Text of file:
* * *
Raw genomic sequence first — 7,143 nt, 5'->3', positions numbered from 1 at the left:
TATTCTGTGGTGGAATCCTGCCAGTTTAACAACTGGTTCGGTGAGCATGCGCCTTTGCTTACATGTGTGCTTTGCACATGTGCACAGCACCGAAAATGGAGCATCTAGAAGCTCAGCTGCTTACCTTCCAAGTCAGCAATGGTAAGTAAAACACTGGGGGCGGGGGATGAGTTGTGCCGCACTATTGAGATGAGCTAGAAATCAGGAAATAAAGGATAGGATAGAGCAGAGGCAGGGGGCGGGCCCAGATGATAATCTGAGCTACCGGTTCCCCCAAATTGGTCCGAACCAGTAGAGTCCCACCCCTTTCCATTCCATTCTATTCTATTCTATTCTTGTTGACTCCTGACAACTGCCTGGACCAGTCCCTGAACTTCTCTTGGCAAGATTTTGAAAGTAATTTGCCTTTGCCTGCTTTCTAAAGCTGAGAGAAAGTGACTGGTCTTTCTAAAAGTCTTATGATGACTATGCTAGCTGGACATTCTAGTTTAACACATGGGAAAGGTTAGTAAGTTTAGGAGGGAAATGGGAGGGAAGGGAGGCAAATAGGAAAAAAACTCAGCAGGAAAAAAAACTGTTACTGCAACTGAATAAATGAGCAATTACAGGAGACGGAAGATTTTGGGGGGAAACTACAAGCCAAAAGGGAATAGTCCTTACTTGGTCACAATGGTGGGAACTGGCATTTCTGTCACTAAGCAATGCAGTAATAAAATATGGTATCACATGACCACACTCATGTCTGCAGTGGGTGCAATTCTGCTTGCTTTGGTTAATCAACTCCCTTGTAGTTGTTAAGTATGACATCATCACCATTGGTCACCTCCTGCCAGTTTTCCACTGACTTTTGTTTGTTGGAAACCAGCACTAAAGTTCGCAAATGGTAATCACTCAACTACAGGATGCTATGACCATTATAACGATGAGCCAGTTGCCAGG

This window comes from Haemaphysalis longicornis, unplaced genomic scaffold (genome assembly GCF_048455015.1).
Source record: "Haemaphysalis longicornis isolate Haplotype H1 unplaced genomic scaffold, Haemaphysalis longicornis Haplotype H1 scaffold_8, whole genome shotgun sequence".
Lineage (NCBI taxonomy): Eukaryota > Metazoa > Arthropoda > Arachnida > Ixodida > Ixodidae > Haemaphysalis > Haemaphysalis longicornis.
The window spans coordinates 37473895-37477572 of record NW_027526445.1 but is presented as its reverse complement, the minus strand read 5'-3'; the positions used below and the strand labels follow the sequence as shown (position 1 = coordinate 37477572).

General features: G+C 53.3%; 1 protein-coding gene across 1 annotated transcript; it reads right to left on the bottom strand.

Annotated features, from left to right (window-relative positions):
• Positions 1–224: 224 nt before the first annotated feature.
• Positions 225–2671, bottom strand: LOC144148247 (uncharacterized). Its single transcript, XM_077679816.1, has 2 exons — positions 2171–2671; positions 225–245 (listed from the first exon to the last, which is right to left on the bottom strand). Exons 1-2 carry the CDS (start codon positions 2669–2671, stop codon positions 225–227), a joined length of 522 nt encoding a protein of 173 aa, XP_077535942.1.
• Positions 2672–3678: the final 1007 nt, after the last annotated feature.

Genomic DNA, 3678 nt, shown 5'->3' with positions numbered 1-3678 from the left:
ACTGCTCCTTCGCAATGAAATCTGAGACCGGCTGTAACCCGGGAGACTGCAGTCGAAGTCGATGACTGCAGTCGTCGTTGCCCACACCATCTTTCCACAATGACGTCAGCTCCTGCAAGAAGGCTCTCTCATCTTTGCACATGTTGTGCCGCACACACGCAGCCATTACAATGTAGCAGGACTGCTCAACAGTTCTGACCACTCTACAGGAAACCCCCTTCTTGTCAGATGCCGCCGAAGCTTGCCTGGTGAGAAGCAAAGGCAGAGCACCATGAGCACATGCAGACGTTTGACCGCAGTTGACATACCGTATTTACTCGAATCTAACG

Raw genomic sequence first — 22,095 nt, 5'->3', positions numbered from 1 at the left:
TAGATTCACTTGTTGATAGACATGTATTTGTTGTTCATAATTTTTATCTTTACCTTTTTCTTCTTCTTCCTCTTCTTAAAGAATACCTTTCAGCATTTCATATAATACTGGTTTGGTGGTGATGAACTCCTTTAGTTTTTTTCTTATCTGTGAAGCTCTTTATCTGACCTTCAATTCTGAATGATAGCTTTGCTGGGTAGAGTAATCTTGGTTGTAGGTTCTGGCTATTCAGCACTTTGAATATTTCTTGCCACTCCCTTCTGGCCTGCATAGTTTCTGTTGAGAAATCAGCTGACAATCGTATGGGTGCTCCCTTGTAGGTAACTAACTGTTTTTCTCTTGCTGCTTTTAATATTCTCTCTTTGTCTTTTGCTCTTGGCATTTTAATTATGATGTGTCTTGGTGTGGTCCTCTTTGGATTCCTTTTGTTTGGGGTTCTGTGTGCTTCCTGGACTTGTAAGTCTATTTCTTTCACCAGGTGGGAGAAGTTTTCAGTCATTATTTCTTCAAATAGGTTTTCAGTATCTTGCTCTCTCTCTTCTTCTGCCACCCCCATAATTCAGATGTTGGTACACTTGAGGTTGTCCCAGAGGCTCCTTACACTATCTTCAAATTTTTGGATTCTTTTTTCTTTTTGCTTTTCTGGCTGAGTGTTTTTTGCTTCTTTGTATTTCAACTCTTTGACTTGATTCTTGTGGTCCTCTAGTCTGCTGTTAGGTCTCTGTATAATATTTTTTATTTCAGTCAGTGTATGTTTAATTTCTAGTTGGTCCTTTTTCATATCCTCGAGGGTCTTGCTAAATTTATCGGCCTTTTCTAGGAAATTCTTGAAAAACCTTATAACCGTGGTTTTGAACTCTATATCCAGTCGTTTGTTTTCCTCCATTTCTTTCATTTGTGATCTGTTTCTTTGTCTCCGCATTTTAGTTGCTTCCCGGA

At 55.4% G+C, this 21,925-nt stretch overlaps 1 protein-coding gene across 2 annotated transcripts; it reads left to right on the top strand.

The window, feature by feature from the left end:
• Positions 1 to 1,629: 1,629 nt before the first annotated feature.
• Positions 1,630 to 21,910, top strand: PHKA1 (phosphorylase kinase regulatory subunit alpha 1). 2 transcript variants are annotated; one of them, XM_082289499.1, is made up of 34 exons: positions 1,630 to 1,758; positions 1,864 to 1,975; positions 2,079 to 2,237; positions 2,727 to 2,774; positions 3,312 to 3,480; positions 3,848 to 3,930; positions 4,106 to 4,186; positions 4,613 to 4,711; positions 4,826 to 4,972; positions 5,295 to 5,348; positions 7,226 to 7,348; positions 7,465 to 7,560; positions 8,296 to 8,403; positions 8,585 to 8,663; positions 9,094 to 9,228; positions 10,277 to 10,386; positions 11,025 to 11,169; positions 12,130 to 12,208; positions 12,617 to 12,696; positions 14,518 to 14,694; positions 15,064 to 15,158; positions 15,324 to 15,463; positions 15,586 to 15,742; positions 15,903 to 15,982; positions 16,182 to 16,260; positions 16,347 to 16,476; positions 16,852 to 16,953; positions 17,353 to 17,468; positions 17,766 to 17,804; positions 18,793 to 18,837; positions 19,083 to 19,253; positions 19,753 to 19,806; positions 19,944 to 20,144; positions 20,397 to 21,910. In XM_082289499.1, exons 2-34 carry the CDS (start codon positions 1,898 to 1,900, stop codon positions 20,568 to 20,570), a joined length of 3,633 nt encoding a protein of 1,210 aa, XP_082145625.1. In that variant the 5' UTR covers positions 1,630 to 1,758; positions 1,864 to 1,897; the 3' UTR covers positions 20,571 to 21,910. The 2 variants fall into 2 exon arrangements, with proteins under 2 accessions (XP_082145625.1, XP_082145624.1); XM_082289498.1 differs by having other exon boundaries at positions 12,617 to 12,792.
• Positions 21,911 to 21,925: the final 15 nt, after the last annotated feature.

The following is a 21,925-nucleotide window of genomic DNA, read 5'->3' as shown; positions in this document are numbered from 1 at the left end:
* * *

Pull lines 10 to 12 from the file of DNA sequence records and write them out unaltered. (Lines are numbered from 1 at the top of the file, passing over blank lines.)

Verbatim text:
• Positions 225–2671, bottom strand: LOC144148247 (uncharacterized). Its single transcript, XM_077679816.1, has 2 exons — positions 2171–2671; positions 225–245 (listed from the first exon to the last, which is right to left on the bottom strand). Exons 1-2 carry the CDS (start codon positions 2669–2671, stop codon positions 225–227), a joined length of 522 nt encoding a protein of 173 aa, XP_077535942.1.
• Positions 2672–3678: the final 1007 nt, after the last annotated feature.

Genomic DNA, 3678 nt, shown 5'->3' with positions numbered 1-3678 from the left: